The regime of al-Qaddafi maintained relative peace and stability in a region that is known for instability. Under al-Qaddafi’s 42 year rule, Libya did not experience instability to the scale of that experienced by the neighboring states as well as other African and Middle Eastern nations. The relative peace and stability enabled the citizens to uplift their social standards, despite the sanctions. Schooling and medical services in Libya were satisfactory, and as such, the nation’s inhabitants have attained a high level of literacy rate. Libyan economic prospects are blight. The nation is still endowed with a substantial amount of oil and gas wealth which (Secretariat of health, 2010), if well managed, can push the country’s economic growth to over 10 percent per annum, according to some statistics.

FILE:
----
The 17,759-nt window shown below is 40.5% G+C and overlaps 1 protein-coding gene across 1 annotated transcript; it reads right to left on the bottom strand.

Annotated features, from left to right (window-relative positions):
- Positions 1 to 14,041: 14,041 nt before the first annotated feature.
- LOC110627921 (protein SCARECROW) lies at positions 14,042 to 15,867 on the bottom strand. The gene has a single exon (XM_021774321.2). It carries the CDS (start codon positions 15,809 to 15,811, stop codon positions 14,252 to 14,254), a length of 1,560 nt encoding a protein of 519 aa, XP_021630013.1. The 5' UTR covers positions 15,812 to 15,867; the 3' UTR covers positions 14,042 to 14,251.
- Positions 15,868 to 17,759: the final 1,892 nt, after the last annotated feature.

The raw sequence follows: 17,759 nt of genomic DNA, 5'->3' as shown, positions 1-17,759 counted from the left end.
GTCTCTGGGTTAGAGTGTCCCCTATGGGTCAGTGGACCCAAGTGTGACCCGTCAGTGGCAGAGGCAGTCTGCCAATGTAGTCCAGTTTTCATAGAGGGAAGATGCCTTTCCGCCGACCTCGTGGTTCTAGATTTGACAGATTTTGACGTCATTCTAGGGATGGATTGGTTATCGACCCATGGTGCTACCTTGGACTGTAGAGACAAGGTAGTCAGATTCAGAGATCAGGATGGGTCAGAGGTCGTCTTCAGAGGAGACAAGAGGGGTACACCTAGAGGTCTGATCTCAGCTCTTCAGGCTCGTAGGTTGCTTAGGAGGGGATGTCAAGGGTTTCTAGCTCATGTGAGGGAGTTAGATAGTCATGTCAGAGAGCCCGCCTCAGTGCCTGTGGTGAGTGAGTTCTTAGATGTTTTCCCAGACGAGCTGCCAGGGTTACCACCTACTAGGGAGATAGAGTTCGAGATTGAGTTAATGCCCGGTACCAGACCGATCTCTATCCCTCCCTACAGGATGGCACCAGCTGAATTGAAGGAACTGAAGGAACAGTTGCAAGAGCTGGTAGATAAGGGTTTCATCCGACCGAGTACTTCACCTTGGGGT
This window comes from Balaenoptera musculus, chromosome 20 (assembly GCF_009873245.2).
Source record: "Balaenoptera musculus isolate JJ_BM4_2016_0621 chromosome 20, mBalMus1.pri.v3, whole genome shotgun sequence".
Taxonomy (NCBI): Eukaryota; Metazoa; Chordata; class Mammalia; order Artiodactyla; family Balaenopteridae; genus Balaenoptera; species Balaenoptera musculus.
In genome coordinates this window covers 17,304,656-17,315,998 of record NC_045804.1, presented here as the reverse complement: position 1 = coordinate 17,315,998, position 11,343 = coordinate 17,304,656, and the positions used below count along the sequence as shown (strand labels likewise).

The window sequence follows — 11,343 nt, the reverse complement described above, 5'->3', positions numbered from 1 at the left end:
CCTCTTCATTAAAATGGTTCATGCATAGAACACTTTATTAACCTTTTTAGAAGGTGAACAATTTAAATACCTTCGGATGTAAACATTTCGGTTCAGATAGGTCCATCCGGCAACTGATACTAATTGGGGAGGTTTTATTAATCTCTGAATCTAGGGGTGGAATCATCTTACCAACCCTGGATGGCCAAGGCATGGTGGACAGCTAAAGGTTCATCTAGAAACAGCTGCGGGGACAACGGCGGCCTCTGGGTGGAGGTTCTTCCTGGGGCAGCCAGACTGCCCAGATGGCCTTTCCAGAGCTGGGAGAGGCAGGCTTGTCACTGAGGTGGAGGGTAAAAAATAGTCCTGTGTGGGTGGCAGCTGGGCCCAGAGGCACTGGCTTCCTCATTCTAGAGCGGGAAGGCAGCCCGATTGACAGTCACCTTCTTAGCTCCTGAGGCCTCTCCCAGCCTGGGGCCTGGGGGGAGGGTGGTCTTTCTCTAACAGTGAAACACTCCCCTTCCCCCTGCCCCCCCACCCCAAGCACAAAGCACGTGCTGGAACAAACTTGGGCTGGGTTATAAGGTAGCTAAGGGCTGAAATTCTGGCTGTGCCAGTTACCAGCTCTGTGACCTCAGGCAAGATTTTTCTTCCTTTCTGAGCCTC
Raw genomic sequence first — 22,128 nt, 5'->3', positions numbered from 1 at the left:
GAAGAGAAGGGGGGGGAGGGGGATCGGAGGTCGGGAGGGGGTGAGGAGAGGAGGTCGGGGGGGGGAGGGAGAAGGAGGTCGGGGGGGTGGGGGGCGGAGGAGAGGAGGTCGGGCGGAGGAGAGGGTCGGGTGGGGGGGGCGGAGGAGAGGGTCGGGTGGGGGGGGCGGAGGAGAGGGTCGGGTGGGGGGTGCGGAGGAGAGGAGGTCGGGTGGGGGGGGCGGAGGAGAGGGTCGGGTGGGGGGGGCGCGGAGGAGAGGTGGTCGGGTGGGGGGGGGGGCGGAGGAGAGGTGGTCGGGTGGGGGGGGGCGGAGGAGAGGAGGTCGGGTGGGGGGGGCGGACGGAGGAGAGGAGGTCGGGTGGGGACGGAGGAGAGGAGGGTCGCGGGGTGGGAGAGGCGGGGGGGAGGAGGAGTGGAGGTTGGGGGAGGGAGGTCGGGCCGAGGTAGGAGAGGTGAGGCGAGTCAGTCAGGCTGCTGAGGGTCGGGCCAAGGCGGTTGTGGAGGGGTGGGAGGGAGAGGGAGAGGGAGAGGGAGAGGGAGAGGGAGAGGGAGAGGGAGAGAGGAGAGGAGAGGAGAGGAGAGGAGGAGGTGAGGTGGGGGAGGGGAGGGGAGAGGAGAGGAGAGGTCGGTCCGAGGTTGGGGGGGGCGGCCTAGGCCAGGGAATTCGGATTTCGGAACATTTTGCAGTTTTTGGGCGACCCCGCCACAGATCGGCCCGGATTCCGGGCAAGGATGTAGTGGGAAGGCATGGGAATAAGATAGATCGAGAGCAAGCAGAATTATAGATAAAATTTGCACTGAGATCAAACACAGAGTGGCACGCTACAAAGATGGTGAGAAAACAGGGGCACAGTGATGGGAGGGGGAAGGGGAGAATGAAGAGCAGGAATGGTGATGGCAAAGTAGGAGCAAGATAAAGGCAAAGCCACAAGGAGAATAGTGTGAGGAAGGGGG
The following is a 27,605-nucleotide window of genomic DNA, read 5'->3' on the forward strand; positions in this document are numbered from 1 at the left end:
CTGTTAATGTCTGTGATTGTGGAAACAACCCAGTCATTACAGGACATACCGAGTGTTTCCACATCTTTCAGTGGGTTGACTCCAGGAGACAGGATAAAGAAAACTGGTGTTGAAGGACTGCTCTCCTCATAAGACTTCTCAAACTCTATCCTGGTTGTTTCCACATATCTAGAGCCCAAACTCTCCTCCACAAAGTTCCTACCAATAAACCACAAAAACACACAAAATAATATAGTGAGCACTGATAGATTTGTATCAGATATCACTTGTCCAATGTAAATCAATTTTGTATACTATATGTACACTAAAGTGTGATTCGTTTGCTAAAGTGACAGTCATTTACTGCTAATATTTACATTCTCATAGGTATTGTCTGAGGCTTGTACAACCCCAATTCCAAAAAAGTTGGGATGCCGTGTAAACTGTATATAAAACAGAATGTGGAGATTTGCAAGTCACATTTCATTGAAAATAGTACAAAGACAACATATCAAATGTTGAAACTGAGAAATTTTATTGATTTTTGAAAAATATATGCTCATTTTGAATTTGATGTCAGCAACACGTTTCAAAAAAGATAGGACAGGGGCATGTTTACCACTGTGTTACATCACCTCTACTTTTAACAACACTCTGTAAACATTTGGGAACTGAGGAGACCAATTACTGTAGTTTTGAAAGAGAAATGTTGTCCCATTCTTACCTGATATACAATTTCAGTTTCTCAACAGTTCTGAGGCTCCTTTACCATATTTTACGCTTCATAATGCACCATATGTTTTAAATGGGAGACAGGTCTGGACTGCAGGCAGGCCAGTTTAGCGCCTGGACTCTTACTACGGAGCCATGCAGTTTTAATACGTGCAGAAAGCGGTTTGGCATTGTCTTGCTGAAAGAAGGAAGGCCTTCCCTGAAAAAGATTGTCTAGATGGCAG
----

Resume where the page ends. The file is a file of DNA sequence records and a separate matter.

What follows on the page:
Although the tourism industry has not been as attractive as the oil industry, the country has been recording a remarkable improvement in the last five years. As pointed out earlier, many people knew Libya as a political heavy weight. The country’s tourism industry has never been advertized to a level that would match the country’s political standing. For this reason, a substantial number of leisure tourists have been visiting Libya with an intention of exploring structures like the leader’s tents and monuments. Nonetheless, tourism in Libya recorded a 65 percent growth between 1999 and 2010. In the same period, foreign exchange earnings as a result of tourism increased by over 89 percent. Tourism in Libya, just before the civil war, contributed to over 3 percent to the nation’s GDP (Secretariat of planning, 2009). Libya has been constructing hotels and resorts all over the country. In Libya, unlike many other countries, the hotel industry employed a large proportion of foreign workers, a scenario that brought expertise into the industry. Had there been stability, the industry could have gained immensely from the inputs of the foreign practitioners.